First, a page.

“A stylish drunk.”

“She’s lived all over the place. Imagine my surprise when I learned she’d eventually settled down to married life. That’s how she came to own Buchanan Emporium.”

“I thought the place was called Yesterday’s Trash.” Eve picked up the menu and studied it, not so much because she was hungry, but rather because she wanted to compare it to her own menu.

“Buchanan Emporium is the original name. Florence renamed it after her husband died.”

“I’ll have to remember to tell Jill about that. I’ve been thinking of renaming the inn.”

“So soon? Why? Has something happened? We’ve only been away for half a day.”

“Why does everyone jump to the same conclusion? With everything going on in my life, I feel I chose the name in haste and, as a woman, I reserve the right to change my mind.”

“But The Sea Breeze is charming.”

“The Carousel is even more charming,” Eve suggested.

Mira tilted her head in thought. “It suggests going around in circles. Remember, you’re trying to avoid certain episodes from repeating themselves.”

“That’s your interpretation. Whenever I think of a sea breeze, I imagine something sweeping through. A carousel, however…” Eve threw her hands in the air. “You and Jill have now ruined it for me.”

Mira chortled. “The voice of reason prevails.” She looked down at her menu. “What do you recommend?”

“I’d like to try the house made Ricotta and Asparagus Ravioli but it’s only available during asparagus season. We’ll have to come back. Oh, look. They have crab cake. Isn’t that a favorite of yours?” Eve looked up and noticed Mira gazing out the window. Ignoring her curiosity, Eve returned her attention to the menu but, despite her efforts, the Cast Iron Seared Scallops couldn’t hold her interest. “Lavender Marinated Duck Breast sounds tantalizing.” Eve turned a fraction toward the window. “How about the Truffled Mushroom Risotto? I think you’d like that…”

Mira clamped her hand over Eve’s hand. “Look.”

Swinging around, Eve’s other hand collided with the glass of water. “Oh.” Eve sprung back and, snatching a napkin, she covered the spill. A waitress approached and without making a fuss, helped Eve, taking away the wet napkin and providing a dry one. “I am so sorry,” Eve offered and turning to Mira, she grimaced. “Something tells me I wasn’t supposed to look.”

“It’s too late now. I swear I saw Florence swinging a baseball bat at someone. Moments before, a man went into the store. I noticed him because he wore a Fedora hat. I haven’t seen one of those in ages.”

“Fedora hats make me think of Cary Grant. When did men stop wearing hats?” Eve repositioned the fresh glass of water, placing it at a safe distance, and turned. “So did the man run for his life?”

“No, he’s still inside the store.”

Eve leaned forward and tried to focus. “I can’t see anything.”

“Florence is behind the counter. She’s wearing a bright orange top. Look, there she goes again, swinging the bat.”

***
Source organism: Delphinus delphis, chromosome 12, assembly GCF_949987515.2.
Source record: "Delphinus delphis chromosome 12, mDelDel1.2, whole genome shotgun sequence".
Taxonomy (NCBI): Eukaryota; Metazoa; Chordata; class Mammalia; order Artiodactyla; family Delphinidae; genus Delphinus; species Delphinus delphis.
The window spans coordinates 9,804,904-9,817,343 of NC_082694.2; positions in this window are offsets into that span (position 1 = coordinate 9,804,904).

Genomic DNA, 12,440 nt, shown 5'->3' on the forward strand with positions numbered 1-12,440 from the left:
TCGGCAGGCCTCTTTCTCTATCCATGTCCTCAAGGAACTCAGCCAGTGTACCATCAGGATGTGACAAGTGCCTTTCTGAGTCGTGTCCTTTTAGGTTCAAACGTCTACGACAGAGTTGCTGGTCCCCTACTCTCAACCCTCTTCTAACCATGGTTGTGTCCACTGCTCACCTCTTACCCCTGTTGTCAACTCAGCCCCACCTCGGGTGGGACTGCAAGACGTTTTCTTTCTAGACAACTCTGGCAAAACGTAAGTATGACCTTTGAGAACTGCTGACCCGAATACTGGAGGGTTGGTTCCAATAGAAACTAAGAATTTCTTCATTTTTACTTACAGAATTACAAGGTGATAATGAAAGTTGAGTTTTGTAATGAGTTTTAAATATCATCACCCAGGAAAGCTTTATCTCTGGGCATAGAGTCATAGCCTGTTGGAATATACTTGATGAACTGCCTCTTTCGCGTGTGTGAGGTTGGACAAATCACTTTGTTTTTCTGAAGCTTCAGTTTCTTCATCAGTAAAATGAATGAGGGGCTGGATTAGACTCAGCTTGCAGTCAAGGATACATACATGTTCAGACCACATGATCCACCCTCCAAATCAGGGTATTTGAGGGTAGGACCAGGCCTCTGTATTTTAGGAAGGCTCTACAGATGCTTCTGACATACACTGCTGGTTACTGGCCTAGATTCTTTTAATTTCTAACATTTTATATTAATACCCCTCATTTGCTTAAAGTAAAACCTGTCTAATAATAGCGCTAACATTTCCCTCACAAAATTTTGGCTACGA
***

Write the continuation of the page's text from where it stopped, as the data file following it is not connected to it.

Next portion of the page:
Eve half rose out of her chair. “Should we…” Sit down, Eve. It’s none of your business. “We need to do something. You stay here.” Ignoring the voice of reason, Eve rushed out of the café. Before she could cross the street, a young man erupted from the store and sped away, his hand holding onto his Fedora hat.

Eve hurried and reached the sidewalk just as Florence emerged from the store, her baseball bat still in her hand.

“Are you all right?” Eve asked.

Florence threw her head back and laughed. “That’ll teach him. Come back, you dirty rotten scoundrel and I’ll show you what I can do with this baseball bat.”

“What happened?”

“These young fops. They think they can swindle me.”

Fop? Eve made a mental note to ask Mira about fops.

“What did he try to do?”

“He claimed I’d stolen the cameras from him.”

“The cameras on your shelves?” Eve asked innocently.

“No. The ones you purchased.”

“The nerve. How dare he. I hope you gave him a good piece of your mind.” Eve prayed she hadn’t come into possession of stolen goods. “Perhaps you should contact the police.”

Florence snorted. “Oh, no. No need for that. I can look after myself.”

“Is he likely to come back?”

Florence’s shrug spoke of confidence. “If he does, I’ll be waiting.” She smacked the bat against the palm of her hand and laughed. “Thank you for coming to my rescue. You’re a doll.”

“Think nothing of it. Anyone would have done the same.”

“You think? Most people would prefer to cross the street and keep walking.”

“Well, I’m not most people.” She asked if Florence would be okay and quickly returned to the café thinking the less she knew about Florence’s problems, the better chance she’d stand pleading ignorance. She already had a reputation for meddling and landing in the thick of it.

As she entered the café, she looked over her shoulder and thought she caught sight of the man with the Fedora hat hovering around the corner.

It really wasn’t any of her business, but it wouldn’t hurt to keep an eye out…

When she strode inside the café, she had another surprise waiting…

 

Copyright ©2018 Sonia Parin/All Rights Reserved

 

 

 

Share